“A. I was told that ․ because he's an administrative judge, that you can, and I was, as I recall, I was asked what bar he was with? I said, I don't know but I'll be glad to find out.”
The above-quoted testimony is inconsistent with his deposition testimony that he had no recollection of the conversation.
Furthermore, Kalil's exception regarding his representation that he was calling “on behalf of Bar Counsel” is without merit. Whether Kalil intended to deceive the recipients of his calls or misrepresent himself does not alter Judge Thompson's finding and conclusion that, “[r]egardless of Respondent's intentions, his actions of representing that he was calling on behalf of Bar Counsel were deceitful and untrue.” Judge Thompson's factual finding regarding the manner in which Kalil represented himself to the MSPB is not clearly erroneous, and the conclusion of law that Kalil violated Rule 8.4(c) is supported by the record.
Finally, we overrule Kalil's exception to Judge Thompson's lack of mitigation findings. Kalil has not demonstrated that Judge Thompson committed clear error in this regard.
The petitioner asserts that the appropriate sanction to impose, in light of Kalil's dishonest conduct, is disbarment. Kalil argues that no sanction is appropriate because he lacked an intent to deceive and “has demonstrated a lifetime of public service.” In considering a sanction, it is appropriate to weigh the nature and gravity of the violations as well as the intent with which they were committed. Attorney Grievance Commission of Maryland v. Robertson, supra, 400 Md. at 642, 929 A.2d at 590; Attorney Grievance Commission of Maryland v. Awuah, 346 Md. 420, 435, 697 A.2d 446, 454 (1997). Here we note that the gravity of Kalil's violations is minimal and that his intention, although misguided, was not to deceive. The proper sanction, therefore, is a reprimand.
IT IS SO ORDERED; RESPONDENT SHALL PAY ALL COSTS AS TAXED BY THE CLERK OF THIS COURT, INCLUDING COSTS OF ALL TRANSCRIPTS, PURSUANT TO MARYLAND RULE 16-761, FOR WHICH SUM JUDGMENT IS ENTERED IN FAVOR OF THE ATTORNEY GRIEVANCE COMMISSION AGAINST THOMAS FORD KALIL.
1. Rule 3.3 of the Maryland Rules of Professional Conduct provides, in relevant part, as follows:“Rule 3.3 Candor Toward the Tribunal.(a) A lawyer shall not knowingly:(1) make a false statement of material fact or law to a tribunal or fail to correct a false statement of material fact or law previously made to the tribunal by the lawyer;(2) fail to disclose a material fact to a tribunal when disclosure is necessary to avoid assisting a criminal or fraudulent act by the client;(3) fail to disclose to the tribunal legal authority in the controlling jurisdiction known to the lawyer to be directly adverse to the position of the client and not disclosed by opposing counsel; or(4) offer evidence that the lawyer knows to be false. If a lawyer has offered material evidence and comes to know of its falsity, the lawyer shall take reasonable remedial measures.”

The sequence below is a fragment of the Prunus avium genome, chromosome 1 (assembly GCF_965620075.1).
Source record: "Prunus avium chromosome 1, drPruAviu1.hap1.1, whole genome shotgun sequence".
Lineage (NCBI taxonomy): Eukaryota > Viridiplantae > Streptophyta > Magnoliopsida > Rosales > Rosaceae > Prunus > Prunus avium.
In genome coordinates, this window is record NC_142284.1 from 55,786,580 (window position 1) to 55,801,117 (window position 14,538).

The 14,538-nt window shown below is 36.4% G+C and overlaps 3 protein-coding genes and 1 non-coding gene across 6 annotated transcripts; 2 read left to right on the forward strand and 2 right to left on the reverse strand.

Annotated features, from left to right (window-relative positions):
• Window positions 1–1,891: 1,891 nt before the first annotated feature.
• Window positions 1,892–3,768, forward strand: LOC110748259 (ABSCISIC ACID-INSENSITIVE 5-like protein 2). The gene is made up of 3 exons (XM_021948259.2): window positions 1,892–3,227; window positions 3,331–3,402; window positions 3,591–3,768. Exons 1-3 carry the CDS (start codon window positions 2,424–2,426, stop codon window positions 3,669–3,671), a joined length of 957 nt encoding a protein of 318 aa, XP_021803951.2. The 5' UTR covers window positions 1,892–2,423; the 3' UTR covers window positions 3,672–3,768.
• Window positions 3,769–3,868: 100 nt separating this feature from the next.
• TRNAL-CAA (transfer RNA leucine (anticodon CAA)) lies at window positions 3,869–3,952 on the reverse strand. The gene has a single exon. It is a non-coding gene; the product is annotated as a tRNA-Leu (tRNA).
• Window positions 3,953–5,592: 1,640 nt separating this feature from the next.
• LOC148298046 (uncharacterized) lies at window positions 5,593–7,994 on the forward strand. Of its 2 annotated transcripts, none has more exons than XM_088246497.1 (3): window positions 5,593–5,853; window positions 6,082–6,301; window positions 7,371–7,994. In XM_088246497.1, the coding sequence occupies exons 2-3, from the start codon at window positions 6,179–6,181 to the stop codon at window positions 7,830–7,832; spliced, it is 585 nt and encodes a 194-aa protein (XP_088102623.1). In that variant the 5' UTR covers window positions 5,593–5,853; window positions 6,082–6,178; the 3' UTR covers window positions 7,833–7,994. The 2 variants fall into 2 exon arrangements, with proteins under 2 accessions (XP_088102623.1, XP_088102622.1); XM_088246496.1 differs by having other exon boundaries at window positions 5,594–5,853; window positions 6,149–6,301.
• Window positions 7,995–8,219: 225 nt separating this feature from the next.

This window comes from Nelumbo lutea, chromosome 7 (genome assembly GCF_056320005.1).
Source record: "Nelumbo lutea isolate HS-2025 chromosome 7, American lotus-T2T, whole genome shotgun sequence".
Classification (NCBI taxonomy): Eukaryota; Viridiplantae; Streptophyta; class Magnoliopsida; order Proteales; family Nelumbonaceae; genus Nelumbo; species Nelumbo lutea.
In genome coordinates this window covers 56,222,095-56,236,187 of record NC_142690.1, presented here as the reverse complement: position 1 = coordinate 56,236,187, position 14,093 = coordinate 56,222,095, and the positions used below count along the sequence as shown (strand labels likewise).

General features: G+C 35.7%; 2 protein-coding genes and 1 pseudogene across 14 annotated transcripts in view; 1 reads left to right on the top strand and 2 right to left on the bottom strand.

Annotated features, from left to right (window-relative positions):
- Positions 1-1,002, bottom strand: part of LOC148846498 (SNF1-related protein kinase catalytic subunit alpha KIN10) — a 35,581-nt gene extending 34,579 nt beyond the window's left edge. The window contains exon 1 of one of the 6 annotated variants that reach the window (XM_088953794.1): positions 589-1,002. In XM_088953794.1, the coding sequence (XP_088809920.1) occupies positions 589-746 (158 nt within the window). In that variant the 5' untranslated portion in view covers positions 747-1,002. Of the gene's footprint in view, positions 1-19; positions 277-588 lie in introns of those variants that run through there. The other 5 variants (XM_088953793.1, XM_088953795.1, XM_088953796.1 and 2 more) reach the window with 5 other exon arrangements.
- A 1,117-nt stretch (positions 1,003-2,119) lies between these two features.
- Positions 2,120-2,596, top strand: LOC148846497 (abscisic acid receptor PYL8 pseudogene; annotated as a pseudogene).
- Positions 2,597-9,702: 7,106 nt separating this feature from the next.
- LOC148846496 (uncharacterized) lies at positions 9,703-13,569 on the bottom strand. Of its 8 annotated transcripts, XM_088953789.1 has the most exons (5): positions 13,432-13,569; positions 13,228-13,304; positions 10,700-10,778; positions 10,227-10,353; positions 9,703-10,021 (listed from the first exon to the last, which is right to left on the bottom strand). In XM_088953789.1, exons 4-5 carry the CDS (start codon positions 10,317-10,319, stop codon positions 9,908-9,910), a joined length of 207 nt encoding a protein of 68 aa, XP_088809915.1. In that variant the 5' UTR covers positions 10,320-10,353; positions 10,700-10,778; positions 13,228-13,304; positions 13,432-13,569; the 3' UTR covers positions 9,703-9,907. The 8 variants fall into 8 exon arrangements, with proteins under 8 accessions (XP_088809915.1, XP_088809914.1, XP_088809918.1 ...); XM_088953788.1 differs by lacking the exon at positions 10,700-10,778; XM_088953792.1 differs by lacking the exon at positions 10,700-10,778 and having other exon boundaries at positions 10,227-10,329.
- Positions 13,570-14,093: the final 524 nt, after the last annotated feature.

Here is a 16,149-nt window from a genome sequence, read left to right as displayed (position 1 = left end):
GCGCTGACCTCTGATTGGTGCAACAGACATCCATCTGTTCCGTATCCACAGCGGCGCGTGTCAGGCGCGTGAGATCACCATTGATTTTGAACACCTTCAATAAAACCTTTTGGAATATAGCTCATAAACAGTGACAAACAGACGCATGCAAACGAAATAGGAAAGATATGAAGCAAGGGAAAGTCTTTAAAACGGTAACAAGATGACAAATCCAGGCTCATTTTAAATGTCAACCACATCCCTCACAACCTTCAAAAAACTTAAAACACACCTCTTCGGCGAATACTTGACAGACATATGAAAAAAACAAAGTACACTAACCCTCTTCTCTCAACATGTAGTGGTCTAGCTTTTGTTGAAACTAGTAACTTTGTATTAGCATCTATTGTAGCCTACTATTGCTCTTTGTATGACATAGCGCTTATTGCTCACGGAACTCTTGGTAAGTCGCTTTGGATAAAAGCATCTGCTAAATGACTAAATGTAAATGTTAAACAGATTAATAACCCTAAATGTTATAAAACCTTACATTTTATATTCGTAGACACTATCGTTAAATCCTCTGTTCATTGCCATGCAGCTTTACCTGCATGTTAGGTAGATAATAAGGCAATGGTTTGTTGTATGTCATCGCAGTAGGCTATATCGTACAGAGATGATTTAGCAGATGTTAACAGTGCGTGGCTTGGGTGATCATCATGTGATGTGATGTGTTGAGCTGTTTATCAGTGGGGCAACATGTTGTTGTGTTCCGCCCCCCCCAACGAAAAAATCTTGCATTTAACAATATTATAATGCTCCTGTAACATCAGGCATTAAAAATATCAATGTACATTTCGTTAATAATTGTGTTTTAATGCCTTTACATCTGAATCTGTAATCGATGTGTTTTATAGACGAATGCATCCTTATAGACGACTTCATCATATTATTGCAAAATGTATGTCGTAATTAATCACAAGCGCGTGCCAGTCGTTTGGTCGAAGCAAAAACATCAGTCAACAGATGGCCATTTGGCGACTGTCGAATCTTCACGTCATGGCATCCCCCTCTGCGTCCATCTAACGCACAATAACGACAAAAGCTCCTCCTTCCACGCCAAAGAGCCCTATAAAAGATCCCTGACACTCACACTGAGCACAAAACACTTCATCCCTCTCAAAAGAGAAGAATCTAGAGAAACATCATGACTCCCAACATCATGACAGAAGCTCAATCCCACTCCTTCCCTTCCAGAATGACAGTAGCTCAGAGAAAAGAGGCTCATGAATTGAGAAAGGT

2. The relevant portions of Rule 8.4 of the Maryland Rules of Professional Conduct provide as follows:“Rule 8.4 Misconduct.“It is professional misconduct for a lawyer to:(a) violate or attempt to violate the Maryland Lawyers' Rules of Professional Conduct, knowingly assist or induce another to do so, or do so through the acts of another;* * *(c) engage in conduct involving dishonesty, fraud, deceit or misrepresentation;(d) engage in conduct that is prejudicial to the administration of justice.”
3. Maryland Rules 16-752(a) and 16-757(c) state as follows:“Rule 16-752. Order designating judge.“(a) Order. Upon the filing of a Petition for Disciplinary or Remedial Action, the Court of Appeals may enter an order designating a judge of any circuit court to hear the action and the clerk responsible for maintaining the record. The order of designation shall require the judge, after consultation with Bar Counsel and the attorney, to enter a scheduling order defining the extent of discover and setting dates for the completion of discover, filing of motions and hearing.”“Rule 16-757. Judicial hearing.* * *“(c) Findings and conclusions. The judge shall prepare and file or dictate into the record a statement of the judge's findings of fact, including findings as to any evidence regarding remedial action, and conclusions of law.”
JOHN C. ELDRIDGE, Judge (Retired, Specially Assigned).